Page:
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Rheumatology International

, Volume 34, Issue 4, pp 473–476 | Cite as

Common variants of a urate-associated gene LRP2 are not associated with gout susceptibility

  • Akiyoshi Nakayama
  • Hirotaka Matsuo
  • Toru Shimizu
  • Yuzo Takada
  • Takahiro Nakamura
  • Seiko Shimizu
  • Toshinori Chiba
  • Masayuki Sakiyama
  • Mariko Naito
  • Emi Morita
  • Kimiyoshi Ichida
  • Nariyoshi Shinomiya
Open Access
Short Communication

Abstract

A recent genome-wide association study revealed that there is an association between serum uric acid (SUA) levels and rs2544390, a common variant in low-density lipoprotein-related protein 2 (LRP2/Megalin) gene. Two other variants of LRP2, rs2229268 and rs3755166, are also found to have associations with dyslipidemia and Alzheimer’s disease, respectively, which also could have a relationship with SUA in human. Although no studies report that LRP2 transports urate, LRP2 is a multi-ligand receptor and expresses in many tissues including kidney, suggesting a direct and/or indirect relationship with gout. In the present study, we investigated the association between gout and these variants of LRP2 with 741 clinically diagnosed male gout patients and 1,302 controls. As a result, the three common LRP2 variants, rs2544390, rs2229268 and rs3755166, showed no association with gout (P = 0.76, 0.55, and 0.22, respectively). Our study is the first to reveal that an SUA-related gene LRP2 is not involved in gout susceptibility.

Keywords

Gouty arthritis Hyperuricemia Hyperlipidemia Urate exporter Low-density lipoprotein receptor (LDLR) LDLR gene family 

Introduction

Gout is a common disease as a consequence of hyperuricemia. A recent genome-wide association study (GWAS) [1] with 8,868 Japanese revealed the association between serum uric acid (SUA) levels and rs2544390, which is a single nucleotide polymorphism (SNP) in low-density lipoprotein-related protein 2 (LRP2, also known as Megalin). LRP2 is a member of the low-density lipoprotein receptor [LDLR (MIM606945)] gene family, and two SNPs of LRP2, rs2229268 and rs3755166, are also found to have associations with dyslipidemia [2] and Alzheimer’s disease [3], respectively. In this study, we investigated the association between gout and these SNPs with clinically diagnosed gout patients and controls.

Subjects and methods

Subjects

All procedures were carried out in accordance with the standards of the institutional ethical committees involved in this project and the Declaration of Helsinki. Written informed consent was obtained from each subject participating in this study. As gout cases, 741 Japanese male individuals were collected from the outpatients of the gout clinics in either Jikei University Hospital (Tokyo, Japan) or Midorigaoka Hospital (Osaka, Japan). All of them were clinically diagnosed with primary gout according to the criteria established by the American College of Rheumatology [4]. As a control group, 1,302 Japanese male individuals with normal SUA (≤7.0 mg/dl) without gout history were collected from the Japan Multi-Institutional Collaborative Cohort Study (J-MICC Study) [5]. The mean age and body-mass index with standard deviation are 55.0 ± 13.2 years old and 24.6 ± 3.5 kg/m2 for cases, respectively, and 52.7 ± 8.4 years old and 23.2 ± 2.8 kg/m2 for controls, respectively.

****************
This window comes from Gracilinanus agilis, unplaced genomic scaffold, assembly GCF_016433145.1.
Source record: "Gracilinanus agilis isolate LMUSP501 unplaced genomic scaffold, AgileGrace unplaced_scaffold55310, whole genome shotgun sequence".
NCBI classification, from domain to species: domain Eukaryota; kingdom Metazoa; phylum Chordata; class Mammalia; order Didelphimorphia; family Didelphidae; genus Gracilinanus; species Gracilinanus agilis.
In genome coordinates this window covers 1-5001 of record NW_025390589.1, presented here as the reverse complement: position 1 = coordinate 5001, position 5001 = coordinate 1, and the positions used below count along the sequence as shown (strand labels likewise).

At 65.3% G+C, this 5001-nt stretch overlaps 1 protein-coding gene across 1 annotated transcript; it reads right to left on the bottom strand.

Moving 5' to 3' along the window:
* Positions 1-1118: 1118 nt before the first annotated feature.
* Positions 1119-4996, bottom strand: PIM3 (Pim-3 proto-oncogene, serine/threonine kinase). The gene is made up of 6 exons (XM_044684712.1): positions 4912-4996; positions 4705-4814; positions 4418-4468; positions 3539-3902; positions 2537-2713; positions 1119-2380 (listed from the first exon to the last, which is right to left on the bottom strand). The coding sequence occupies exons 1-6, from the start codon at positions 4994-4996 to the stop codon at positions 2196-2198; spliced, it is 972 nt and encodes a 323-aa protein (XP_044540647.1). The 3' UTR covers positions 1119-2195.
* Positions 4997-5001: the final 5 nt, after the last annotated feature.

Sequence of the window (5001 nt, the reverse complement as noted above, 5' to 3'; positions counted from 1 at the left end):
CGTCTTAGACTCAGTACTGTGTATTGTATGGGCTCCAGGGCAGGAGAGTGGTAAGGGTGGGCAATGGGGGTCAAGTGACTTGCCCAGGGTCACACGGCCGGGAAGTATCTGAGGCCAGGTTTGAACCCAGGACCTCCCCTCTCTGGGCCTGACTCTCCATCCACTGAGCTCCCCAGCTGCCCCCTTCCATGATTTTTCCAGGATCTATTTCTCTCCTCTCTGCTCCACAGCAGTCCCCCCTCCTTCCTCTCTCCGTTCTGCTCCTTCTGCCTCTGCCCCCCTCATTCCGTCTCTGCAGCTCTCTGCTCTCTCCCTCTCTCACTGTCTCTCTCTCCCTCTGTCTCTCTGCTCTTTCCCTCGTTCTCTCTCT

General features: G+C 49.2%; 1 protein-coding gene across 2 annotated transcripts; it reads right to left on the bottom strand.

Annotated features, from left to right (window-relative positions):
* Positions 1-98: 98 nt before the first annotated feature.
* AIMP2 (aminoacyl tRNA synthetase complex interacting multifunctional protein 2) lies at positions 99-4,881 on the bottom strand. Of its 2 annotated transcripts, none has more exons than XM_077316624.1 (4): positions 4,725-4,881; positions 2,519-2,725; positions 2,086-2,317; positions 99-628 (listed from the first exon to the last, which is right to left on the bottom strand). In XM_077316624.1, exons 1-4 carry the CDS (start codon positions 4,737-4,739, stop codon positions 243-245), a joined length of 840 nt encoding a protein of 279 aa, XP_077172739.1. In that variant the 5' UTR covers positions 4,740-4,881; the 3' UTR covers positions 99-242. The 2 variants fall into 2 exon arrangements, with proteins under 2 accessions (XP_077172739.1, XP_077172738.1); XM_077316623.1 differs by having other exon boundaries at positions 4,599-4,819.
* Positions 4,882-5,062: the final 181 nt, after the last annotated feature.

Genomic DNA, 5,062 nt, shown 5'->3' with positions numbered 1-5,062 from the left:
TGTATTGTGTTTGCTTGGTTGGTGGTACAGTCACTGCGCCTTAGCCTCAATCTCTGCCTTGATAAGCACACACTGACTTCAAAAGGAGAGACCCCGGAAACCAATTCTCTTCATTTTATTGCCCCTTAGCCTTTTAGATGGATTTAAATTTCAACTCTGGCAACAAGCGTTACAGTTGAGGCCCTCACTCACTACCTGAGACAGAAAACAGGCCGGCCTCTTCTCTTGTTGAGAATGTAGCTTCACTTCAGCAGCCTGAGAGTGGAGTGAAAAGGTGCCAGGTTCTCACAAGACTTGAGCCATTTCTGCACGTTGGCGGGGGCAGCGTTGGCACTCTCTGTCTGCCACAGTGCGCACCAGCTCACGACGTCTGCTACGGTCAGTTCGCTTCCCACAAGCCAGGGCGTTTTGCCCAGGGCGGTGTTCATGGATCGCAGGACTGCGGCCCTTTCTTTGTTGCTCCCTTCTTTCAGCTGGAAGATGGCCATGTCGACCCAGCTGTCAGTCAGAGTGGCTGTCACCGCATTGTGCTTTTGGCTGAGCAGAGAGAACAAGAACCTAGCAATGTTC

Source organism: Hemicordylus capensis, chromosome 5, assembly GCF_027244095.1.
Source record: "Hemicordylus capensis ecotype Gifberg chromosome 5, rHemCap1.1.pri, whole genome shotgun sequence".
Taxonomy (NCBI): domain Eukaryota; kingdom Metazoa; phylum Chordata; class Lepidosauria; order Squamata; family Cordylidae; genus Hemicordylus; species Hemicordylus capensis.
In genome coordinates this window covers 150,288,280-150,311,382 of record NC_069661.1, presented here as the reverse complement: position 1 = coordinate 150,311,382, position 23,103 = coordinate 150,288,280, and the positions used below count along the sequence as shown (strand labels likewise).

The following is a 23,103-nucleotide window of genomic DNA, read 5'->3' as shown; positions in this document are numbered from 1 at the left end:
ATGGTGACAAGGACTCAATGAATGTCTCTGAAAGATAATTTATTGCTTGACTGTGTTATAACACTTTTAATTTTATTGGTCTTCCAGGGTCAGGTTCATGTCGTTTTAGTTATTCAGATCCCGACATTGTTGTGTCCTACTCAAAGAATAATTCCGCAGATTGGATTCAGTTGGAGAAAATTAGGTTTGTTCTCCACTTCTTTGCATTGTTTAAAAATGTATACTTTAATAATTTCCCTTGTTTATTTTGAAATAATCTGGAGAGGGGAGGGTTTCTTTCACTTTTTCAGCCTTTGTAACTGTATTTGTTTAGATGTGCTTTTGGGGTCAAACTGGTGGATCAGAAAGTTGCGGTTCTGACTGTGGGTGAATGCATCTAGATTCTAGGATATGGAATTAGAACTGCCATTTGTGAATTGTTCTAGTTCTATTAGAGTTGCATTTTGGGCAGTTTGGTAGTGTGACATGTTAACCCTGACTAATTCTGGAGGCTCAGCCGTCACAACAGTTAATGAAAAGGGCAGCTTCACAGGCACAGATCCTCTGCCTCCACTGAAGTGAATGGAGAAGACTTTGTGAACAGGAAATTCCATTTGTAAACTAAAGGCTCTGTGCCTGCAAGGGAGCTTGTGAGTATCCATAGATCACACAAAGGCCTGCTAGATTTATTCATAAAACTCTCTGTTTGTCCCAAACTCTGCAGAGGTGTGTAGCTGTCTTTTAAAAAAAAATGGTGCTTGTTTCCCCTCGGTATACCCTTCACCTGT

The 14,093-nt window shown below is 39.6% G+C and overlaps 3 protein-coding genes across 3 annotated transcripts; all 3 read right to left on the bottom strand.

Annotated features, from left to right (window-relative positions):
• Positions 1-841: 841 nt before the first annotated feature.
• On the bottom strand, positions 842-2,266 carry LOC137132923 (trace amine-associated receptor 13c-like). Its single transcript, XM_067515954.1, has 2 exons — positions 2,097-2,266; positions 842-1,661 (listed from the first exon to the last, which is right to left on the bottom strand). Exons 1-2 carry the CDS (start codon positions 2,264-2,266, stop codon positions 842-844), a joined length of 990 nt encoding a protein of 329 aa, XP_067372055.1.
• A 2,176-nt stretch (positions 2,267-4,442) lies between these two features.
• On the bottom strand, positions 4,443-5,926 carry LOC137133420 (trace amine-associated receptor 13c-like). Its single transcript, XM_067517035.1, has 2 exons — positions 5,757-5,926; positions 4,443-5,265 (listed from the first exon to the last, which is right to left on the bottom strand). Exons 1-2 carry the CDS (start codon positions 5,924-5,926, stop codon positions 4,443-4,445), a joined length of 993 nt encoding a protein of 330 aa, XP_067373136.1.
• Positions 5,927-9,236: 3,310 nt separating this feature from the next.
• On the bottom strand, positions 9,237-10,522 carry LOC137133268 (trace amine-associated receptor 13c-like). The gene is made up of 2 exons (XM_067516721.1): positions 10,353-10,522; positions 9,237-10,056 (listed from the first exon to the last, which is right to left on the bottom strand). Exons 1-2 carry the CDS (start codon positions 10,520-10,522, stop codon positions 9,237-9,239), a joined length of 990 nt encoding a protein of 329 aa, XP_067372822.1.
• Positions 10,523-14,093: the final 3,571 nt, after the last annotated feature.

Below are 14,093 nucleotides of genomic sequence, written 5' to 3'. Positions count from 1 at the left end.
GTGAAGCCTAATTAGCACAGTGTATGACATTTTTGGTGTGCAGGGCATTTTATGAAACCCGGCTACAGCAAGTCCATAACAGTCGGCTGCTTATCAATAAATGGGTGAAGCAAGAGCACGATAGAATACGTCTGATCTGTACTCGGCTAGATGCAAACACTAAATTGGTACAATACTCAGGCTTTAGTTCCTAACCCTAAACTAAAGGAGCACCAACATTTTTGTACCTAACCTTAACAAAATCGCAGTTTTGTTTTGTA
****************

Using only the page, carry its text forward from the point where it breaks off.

Genetic analysis and statistical analysis

Genomic DNA was extracted from whole peripheral blood cells [6]. Genotyping of rs2544390, rs2229268, and rs3755166 in LRP2 gene was performed by an allelic discrimination assay (Custom Taqman MGB, Applied Biosystems) with a LightCycler 480 (Roche Diagnostics) [7]. To confirm their genotypes, more than 25 samples were subjected to direct sequencing with the following primers: for rs2544390, forward 5′-CTGTCTGAGACCATGACACAG-3′ and reverse, 5′-CCTCACCTGTCATTGTCTTG-3′; for 2229268, forward 5′-TCCGTTCAACTTTCAGACAG-3′ and reverse 5′-TTCCCAACTTTCTCAGGTTAC-3′; for 3755166, forward 5′-GTGTAAGGCCACTTGTGC-3′ and reverse 5′-GAAATGGACGAGGAGGAAAG-3′. DNA sequencing analysis was performed with a 3130xl Genetic Analyzer (Applied Biosystems) [8].

The software R (version 3.0.2) (http://www.r-project.org/) with package GenABEL was used for the calculation of linkage disequilibrium (r 2). For the calculations in the statistical analyses, SPSS v.17.0J (IBM Japan Inc., Tokyo, Japan) was used. The χ2 test was used for association analysis.

Results

Table 1 shows the alleles of LRP2 variants, rs2544390, rs2229268, and rs3755166, for 2,043 Japanese participants (741 gout cases and 1,302 controls). The call rates for rs2544390, rs3755166, and rs2229268 were 98.2, 98.1, and 99.5 %, respectively. P values for Hardy–Weinberg equilibrium of these SNPs were 0.039, 0.095, and 0.134. P values that suggested mistyping were not obtained. The minor allele frequencies (MAFs) for the three LRP2 variants were more than 0.27 in both case and control groups, indicating these SNPs are very common in both these groups. No strong linkage disequilibrium was observed between these three SNPs (r 2 = 0.0014 between rs2544390 and rs2229268, r 2 = 0.0013 between rs2229268 and rs3755166, r 2 = 0.15 between rs3755166 and rs2544390, respectively), showing that these SNPs are independent of each other.
Table 1

Association analysis of LRP2 variants, rs2544390, rs2229268, and rs3755166 in gout patients

 

Chromosomal positionsa (bp)

Allelesb

P value

OR

95 % CI

Case

Control

1

2

MAF

1

2

MAF

rs2544390

170204846

747

717

0.490

1,314

1,236

0.485

0.758

1.020

0.897–1.160

rs2229268

170025083

1,051

423

0.287

1,829

705

0.278

0.552

1.044

0.906–1.204

rs3755166

170219881

702

778

0.474

1,277

1,307

0.494